Variability in Surgical Treatment of Spondylolisthesis Among Spine Surgeons

Daniel Lubelski, Vincent J. Alentado, Seth K. Williams, Colin O'Rourke, Nancy A. Obuchowski, Jeffrey C. Wang, Michael P. Steinmetz, Alfred J. Melillo, Edward C. Benzel, Michael T. Modic, Robert Quencer, Thomas E. Mroz

Research output: Contribution to journalArticlepeer-review

9 Scopus citations


Background: There are a multitude of treatments for low-grade lumbar spondylolisthesis. There are no clear guidelines for the optimal approach. Objective: To identify the surgical treatment patterns for spondylolisthesis among United States spine surgeons. Methods: 445 spine surgeons in the United States completed a survey of clinical/radiographic case scenarios on patients with lumbar spondylolisthesis with neurogenic claudication with (S+BP) or without (S−BP) associated mechanical back pain. Treatment options included decompression, laminectomy with posterolateral fusion, posterior lumbar interbody fusion, or none of the above. The primary outcome measure was the probability of 2 randomly chosen surgeons disagreeing on the treatment method. Results: There was 64% disagreement (36% agreement) among surgeons for treatment of spondylolisthesis with mechanical back pain (S+BP) and 71% disagreement (29% agreement) for spondylolisthesis without mechanical back pain (S−BP). For S+BP, disagreement was 52% for those practicing 5 to 10 years versus 70% among those practicing more than 20 years. Orthopedic surgeons had greater disagreement than did neurosurgeons (76% vs. 56%) for S+BP. Greater clinical equipoise was seen for S−BP than for S+BP regardless of surgeon characteristics. For spondylolisthesis without mechanical back pain, neurosurgeons were significantly more likely to select decompression-only than were orthopedic surgeons, who more commonly selected fusion. Conclusions: Clinical equipoise exists for the treatment of spondylolisthesis. Differences are greater when the patient presents without associated back pain. Surgeon case volume, practice duration, and specialty training influence operative decisions for a given pathologic condition. Recognizing this practice variation will hopefully lead to better evidence and practice guidelines for the optimal and most cost-effective treatment paradigms.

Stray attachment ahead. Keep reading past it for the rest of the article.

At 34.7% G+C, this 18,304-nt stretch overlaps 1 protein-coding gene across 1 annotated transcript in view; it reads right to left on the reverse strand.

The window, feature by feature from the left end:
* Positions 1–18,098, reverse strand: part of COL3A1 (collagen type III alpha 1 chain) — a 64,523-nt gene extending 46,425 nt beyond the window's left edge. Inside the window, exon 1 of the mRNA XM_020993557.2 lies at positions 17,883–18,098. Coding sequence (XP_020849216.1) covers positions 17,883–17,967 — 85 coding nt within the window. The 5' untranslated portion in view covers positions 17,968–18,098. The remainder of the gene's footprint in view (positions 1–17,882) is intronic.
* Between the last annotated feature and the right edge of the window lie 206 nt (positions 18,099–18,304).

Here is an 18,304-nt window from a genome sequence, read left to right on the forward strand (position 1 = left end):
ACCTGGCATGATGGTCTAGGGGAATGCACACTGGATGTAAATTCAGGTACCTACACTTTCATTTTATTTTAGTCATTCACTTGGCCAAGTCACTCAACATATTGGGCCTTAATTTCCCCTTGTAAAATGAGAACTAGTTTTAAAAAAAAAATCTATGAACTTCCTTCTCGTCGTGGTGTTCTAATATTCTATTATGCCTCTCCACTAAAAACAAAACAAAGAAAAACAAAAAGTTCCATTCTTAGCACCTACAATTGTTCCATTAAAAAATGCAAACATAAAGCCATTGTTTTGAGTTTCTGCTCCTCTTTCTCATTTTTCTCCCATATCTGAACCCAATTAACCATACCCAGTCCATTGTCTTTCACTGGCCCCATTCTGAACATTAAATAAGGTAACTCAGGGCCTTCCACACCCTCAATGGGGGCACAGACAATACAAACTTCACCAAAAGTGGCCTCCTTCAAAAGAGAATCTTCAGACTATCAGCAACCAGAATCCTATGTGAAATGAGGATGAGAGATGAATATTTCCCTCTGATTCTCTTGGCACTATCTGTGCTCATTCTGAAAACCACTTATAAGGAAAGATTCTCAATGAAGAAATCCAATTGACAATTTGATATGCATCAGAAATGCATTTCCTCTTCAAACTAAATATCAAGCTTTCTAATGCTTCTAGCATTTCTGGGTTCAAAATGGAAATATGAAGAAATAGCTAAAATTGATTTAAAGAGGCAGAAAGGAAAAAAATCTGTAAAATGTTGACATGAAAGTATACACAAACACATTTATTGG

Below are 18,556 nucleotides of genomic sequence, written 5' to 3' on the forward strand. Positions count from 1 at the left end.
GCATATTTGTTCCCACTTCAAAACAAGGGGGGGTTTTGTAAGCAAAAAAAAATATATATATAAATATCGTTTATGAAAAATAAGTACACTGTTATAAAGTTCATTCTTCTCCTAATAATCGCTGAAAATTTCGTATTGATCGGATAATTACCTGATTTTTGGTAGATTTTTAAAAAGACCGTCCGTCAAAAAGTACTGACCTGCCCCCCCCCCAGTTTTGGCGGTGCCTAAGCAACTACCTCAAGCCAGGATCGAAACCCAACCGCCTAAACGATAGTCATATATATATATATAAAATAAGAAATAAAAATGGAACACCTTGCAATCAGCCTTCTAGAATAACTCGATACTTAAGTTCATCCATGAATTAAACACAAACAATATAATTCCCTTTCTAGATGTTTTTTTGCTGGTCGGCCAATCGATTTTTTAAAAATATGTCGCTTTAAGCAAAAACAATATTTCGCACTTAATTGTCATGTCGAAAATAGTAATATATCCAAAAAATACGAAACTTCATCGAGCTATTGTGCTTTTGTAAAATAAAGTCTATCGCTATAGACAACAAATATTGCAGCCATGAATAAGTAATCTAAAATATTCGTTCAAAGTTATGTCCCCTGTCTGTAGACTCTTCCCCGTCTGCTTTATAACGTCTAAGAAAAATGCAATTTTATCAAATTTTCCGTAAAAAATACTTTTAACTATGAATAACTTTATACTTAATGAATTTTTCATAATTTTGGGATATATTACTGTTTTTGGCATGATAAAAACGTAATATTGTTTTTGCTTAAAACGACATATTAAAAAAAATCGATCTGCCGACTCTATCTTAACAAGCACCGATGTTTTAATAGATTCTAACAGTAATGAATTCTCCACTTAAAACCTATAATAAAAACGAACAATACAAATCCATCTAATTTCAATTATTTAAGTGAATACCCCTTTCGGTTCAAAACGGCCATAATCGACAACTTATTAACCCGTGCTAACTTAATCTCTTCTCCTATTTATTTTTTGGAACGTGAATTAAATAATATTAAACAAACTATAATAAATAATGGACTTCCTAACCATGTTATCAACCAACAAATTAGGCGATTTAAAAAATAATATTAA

Original languageEnglish (US)
Pages (from-to)e564-e572
JournalWorld neurosurgery
StatePublished - Mar 2018


  • Clinical equipoise
  • National trends
  • Spondylolisthesis
  • Surgeon disagreement
  • Survey

ASJC Scopus subject areas

  • Surgery
  • Clinical Neurology


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